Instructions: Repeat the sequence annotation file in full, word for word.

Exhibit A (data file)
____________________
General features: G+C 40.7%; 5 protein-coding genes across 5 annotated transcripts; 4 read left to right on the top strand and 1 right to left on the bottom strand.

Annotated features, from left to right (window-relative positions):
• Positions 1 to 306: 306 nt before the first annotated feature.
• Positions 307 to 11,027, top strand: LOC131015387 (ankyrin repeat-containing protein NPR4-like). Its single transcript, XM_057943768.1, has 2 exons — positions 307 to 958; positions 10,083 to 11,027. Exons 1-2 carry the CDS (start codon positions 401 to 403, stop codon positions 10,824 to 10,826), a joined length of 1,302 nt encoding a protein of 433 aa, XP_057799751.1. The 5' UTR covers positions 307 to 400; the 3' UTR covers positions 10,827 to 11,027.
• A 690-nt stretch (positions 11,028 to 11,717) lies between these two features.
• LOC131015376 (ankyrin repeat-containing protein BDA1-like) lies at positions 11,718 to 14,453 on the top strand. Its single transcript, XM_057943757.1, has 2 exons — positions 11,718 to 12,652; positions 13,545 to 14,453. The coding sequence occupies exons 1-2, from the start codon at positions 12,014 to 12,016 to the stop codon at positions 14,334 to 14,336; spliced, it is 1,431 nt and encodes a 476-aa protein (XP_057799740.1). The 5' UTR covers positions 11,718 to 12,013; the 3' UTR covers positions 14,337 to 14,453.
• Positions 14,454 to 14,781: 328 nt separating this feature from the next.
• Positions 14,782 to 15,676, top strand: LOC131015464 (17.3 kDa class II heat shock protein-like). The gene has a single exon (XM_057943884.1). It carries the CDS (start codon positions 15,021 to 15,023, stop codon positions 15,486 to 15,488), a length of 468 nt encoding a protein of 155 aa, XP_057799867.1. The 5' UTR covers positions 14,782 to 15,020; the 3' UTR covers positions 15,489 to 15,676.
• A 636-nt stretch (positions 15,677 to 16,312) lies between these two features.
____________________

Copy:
General features: G+C 40.7%; 5 protein-coding genes across 5 annotated transcripts; 4 read left to right on the top strand and 1 right to left on the bottom strand.

Annotated features, from left to right (window-relative positions):
• Positions 1 to 306: 306 nt before the first annotated feature.
• Positions 307 to 11,027, top strand: LOC131015387 (ankyrin repeat-containing protein NPR4-like). Its single transcript, XM_057943768.1, has 2 exons — positions 307 to 958; positions 10,083 to 11,027. Exons 1-2 carry the CDS (start codon positions 401 to 403, stop codon positions 10,824 to 10,826), a joined length of 1,302 nt encoding a protein of 433 aa, XP_057799751.1. The 5' UTR covers positions 307 to 400; the 3' UTR covers positions 10,827 to 11,027.
• A 690-nt stretch (positions 11,028 to 11,717) lies between these two features.
• LOC131015376 (ankyrin repeat-containing protein BDA1-like) lies at positions 11,718 to 14,453 on the top strand. Its single transcript, XM_057943757.1, has 2 exons — positions 11,718 to 12,652; positions 13,545 to 14,453. The coding sequence occupies exons 1-2, from the start codon at positions 12,014 to 12,016 to the stop codon at positions 14,334 to 14,336; spliced, it is 1,431 nt and encodes a 476-aa protein (XP_057799740.1). The 5' UTR covers positions 11,718 to 12,013; the 3' UTR covers positions 14,337 to 14,453.
• Positions 14,454 to 14,781: 328 nt separating this feature from the next.
• Positions 14,782 to 15,676, top strand: LOC131015464 (17.3 kDa class II heat shock protein-like). The gene has a single exon (XM_057943884.1). It carries the CDS (start codon positions 15,021 to 15,023, stop codon positions 15,486 to 15,488), a length of 468 nt encoding a protein of 155 aa, XP_057799867.1. The 5' UTR covers positions 14,782 to 15,020; the 3' UTR covers positions 15,489 to 15,676.
• A 636-nt stretch (positions 15,677 to 16,312) lies between these two features.